June 2009




Prognostic factors for acanthamoeba keratitis

by Maxine Lipner Senior EyeWorld Contributing Editor



New guidelines have emerged to help predict post-infection visual outcomes

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The stage at which you catch an acanthamoeba keratitis infection can be highly predictive of the ultimate outcomes, according to results of a recent study published in the November 2008 issue of Ophthalmology. While the numbers are a bit murky, some have estimated that this infection may affect about one in 10,000 contact lens wearers, said Elmer Y. Tu., M.D., director of the cornea and external disease service, University of Illinois Eye and Ear Infirmary, Chicago.

Sifting through non-specific signs

One of the difficulties with this condition is that the hallmarks can be quite varied. Cases that are often used for classic teaching are those found late in the disease process. “In these cases, patients had horrible pain, very poor vision, and their eyes were horribly inflamed,” Dr. Tu said. “Earlier stages, however, are actually quite non-specific. The symptoms can be as mild as some irritation or just an irregularity of the epithelium on the surface of the eye.” To help practitioners better determine how their patients will likely fare with the disease, investigators here decided to launch the retrospective case control study of 65 acanthamoeba keratitis patients. “Because it is such a rare infection, doctors haven’t had the ability to identify what the positive and negative prognostic factors are for these patients when they walk into their office,” Dr. Tu said. “Since we had a reasonable number of patients, especially in comparison to some of the larger studies, we wanted to look at the characteristics of these patients to see if we could predict which would do well and which would do poorly.”

As a rule, most patients do well with treatment, but there has been no way to identify those who may not respond as readily. “When we look at our results we see that a majority of the patients are actually doing quite well after they are finished with their treatment,” Dr. Tu said. “But there is still this subset of patients who have significant loss of vision, and we wanted to figure out how early we could identify those patients.” The hope was that perhaps these patients could then receive a different type of intervention.

Surprising visual predictor

The fact is when investigators looked at outcomes with acanthamoeba they found that the majority of patients did quite well. When they looked at prognostic factors, they were surprised to find that old thinking did not necessarily hold here. “One of the things that doctors had suggested in the past as a prognostic factor was the length of time that a patient had an infection or symptoms correlates with the ultimate result or outcome,” Dr. Tu said. “What we found in this study is that that isn’t true. Although the amount of time that patients describe symptoms is loosely related to the stage or depth of their disease when they present, it didn’t correlate with their ultimate visual outcome.” However, one strong prognostic factor that was identified was the stage at which the patient presented for treatment strongly correlated with visual outcome. Those with deep infections fared much more poorly than their counterparts with superficial disease. Basically if patients come into your office with superficial disease or superficial disease with some inflammation of their nerve, those patients have a 10 times greater likelihood of doing well, meaning vision of 20/25 or better, than those patients who present with disease that’s deeper in the cornea, that’s infiltrating either a stoma or causing an immune reaction, Dr. Tu said. While there are still challenges in recognizing and treating this particular infection, from a prognostic standpoint the clinical picture has improved. “Once it is recognized, you have a reasonable comfort level in describing to patients what their prognosis is,” Dr. Tu said. “If they present with an early stage of disease, the prognosis for preserving good vision at the end is actually quite good.” For those with a deeper level of disease, the study offers some guide posts as well. “The take-home message from a clinical standpoint is that if they do present with a deeper level of disease, those patients need to be watched more carefully,” Dr. Tu said. “They may need more aggressive treatment, including oral medications, that aren’t normally used in the treatment of acanthamoeba keratitis. There’s also the possibility of needing a corneal transplant at an earlier stage rather than waiting for them to deteriorate further.”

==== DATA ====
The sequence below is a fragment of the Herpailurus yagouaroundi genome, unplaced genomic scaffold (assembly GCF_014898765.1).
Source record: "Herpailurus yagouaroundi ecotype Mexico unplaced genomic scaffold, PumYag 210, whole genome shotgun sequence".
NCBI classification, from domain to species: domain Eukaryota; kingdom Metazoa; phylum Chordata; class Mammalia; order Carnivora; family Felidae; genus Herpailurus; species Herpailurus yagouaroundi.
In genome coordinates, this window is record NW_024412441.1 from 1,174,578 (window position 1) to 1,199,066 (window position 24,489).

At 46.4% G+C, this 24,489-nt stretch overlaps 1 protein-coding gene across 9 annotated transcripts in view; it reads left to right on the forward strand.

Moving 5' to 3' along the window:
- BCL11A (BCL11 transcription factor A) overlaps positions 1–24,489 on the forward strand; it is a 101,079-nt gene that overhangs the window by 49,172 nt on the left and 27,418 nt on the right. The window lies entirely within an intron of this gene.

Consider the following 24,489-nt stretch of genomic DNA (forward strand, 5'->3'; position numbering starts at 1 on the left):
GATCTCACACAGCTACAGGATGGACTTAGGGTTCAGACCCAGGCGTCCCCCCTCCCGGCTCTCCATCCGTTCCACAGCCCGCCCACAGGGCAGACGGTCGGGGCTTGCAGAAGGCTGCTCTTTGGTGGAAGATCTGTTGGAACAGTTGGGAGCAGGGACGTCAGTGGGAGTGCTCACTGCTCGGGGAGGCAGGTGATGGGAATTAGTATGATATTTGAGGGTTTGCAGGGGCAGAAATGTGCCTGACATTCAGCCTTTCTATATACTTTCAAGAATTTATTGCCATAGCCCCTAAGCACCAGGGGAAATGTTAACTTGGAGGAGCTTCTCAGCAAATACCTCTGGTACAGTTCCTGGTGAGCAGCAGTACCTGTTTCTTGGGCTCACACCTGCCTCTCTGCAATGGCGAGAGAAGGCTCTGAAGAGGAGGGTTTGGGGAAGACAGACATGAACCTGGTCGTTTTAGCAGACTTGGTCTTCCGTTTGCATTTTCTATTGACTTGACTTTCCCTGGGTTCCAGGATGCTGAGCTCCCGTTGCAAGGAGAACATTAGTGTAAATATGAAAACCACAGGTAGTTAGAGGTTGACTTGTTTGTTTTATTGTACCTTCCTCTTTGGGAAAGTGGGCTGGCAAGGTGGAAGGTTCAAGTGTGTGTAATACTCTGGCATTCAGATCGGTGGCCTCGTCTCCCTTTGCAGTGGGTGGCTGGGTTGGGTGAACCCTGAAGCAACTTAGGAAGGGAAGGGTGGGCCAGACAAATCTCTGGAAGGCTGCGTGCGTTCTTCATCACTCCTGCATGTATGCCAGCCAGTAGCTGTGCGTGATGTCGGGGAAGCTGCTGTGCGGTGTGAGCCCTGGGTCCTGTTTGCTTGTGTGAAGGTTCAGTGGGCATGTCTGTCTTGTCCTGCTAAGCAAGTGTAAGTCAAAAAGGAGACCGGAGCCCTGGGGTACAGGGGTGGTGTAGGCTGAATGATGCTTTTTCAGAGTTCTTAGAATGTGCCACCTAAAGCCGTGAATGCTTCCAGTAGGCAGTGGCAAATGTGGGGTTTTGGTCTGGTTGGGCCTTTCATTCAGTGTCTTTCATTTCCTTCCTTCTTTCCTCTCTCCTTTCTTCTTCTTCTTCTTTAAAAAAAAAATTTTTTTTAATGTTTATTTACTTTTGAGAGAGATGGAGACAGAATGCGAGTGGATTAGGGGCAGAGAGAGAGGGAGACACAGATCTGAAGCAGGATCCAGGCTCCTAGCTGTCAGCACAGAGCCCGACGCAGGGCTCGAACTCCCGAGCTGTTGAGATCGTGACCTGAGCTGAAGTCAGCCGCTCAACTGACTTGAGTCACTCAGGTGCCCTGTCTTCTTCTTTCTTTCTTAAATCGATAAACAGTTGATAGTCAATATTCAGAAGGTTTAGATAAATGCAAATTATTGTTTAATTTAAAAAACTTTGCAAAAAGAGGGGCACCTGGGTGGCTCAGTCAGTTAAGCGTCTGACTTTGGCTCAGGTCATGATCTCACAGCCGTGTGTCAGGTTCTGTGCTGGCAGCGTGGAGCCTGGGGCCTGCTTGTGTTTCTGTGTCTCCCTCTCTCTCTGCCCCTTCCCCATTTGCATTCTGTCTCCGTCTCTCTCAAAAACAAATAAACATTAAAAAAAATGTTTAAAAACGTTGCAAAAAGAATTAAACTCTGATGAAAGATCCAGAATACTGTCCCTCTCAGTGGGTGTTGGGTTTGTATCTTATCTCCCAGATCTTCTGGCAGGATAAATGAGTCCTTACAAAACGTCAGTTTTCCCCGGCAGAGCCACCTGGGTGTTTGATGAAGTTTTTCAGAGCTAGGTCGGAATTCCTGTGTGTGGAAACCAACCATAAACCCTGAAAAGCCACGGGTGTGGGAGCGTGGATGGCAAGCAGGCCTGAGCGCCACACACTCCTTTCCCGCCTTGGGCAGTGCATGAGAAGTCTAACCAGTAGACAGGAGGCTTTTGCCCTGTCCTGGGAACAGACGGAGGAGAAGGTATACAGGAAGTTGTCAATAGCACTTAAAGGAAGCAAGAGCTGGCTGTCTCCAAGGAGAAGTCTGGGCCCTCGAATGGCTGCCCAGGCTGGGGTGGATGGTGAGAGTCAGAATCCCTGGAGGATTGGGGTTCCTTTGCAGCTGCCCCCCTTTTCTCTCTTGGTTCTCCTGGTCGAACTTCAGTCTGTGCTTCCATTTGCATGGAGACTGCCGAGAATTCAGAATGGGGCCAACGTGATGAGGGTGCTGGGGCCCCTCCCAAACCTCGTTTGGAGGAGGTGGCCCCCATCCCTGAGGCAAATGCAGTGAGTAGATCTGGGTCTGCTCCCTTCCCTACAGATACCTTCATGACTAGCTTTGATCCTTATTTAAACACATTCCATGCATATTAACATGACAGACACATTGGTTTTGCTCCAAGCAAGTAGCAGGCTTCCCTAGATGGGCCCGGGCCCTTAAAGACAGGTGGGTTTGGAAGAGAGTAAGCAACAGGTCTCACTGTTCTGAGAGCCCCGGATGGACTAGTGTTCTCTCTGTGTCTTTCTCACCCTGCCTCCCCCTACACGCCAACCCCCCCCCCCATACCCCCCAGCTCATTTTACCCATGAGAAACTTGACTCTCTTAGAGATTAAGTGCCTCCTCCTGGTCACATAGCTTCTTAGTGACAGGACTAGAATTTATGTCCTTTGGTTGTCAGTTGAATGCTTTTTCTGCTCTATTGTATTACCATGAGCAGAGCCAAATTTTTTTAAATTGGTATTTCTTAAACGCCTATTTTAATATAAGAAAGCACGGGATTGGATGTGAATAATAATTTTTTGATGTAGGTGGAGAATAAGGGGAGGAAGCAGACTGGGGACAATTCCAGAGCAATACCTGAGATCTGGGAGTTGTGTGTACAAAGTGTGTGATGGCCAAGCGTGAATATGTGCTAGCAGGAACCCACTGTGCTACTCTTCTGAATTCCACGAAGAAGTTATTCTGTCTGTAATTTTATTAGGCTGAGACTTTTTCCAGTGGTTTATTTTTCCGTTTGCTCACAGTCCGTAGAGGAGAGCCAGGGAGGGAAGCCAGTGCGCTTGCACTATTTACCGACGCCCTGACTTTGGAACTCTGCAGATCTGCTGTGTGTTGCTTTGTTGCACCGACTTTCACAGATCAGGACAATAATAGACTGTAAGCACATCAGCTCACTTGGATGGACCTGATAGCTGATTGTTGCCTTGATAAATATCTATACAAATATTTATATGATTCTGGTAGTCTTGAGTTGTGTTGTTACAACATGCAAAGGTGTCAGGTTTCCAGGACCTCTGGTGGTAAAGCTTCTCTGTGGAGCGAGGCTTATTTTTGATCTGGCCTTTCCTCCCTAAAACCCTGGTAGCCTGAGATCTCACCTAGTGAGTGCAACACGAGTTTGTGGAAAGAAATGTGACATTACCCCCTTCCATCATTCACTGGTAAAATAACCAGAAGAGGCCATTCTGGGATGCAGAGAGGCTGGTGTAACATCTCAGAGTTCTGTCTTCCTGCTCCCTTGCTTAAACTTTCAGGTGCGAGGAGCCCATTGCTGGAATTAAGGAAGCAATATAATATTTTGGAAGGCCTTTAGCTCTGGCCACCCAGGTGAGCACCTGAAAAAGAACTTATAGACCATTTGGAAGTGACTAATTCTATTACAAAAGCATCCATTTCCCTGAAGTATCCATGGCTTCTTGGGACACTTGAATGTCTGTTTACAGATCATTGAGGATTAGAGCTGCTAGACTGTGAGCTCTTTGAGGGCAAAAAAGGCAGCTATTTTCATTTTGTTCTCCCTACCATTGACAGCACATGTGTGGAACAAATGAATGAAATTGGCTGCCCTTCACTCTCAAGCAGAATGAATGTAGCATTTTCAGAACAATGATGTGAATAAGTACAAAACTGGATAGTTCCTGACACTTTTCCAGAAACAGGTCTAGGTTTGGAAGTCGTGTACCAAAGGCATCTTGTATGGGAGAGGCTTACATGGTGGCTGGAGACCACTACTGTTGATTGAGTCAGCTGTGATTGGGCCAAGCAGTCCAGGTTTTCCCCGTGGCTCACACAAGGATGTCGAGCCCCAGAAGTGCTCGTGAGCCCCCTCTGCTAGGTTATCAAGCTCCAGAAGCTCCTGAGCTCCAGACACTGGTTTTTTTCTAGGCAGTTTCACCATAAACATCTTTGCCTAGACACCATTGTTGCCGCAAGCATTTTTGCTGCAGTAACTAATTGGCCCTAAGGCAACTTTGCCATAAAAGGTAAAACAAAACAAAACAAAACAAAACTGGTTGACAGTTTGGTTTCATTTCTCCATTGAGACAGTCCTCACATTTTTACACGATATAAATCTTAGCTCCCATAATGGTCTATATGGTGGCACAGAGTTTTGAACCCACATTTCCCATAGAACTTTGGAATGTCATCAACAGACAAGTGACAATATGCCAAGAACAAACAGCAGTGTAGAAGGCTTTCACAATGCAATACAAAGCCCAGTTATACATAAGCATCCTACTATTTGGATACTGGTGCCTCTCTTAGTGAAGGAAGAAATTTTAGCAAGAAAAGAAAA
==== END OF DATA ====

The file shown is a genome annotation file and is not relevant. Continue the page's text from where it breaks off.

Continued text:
Overall, Dr. Tu hopes that practitioners will continue to watch for acanthamoeba keratitis. “I want to make people aware that acanthamoeba keratitis appears to be continuing,” he said. “It’s something that everyone should remain vigilant about because it is still occurring at a rate much higher than historically we would have expected.” Armed with these new study results, he hopes that practitioners can be better prepared to combat the condition. “Hopefully this paper will give doctors a bit more direction on how to best manage and counsel these patients when they come in,” he said. “It can be quite a frightening diagnosis, especially when patients go on the Internet and start reading some of the horror stories of what can occur.”

Editors’ note: Dr. Tu has no financial interests related to his comments.

Contact information

Tu: 847-571-3966, etu@uic.edu

Prognostic factors for acanthamoeba keratitis Prognostic factors for acanthamoeba keratitis
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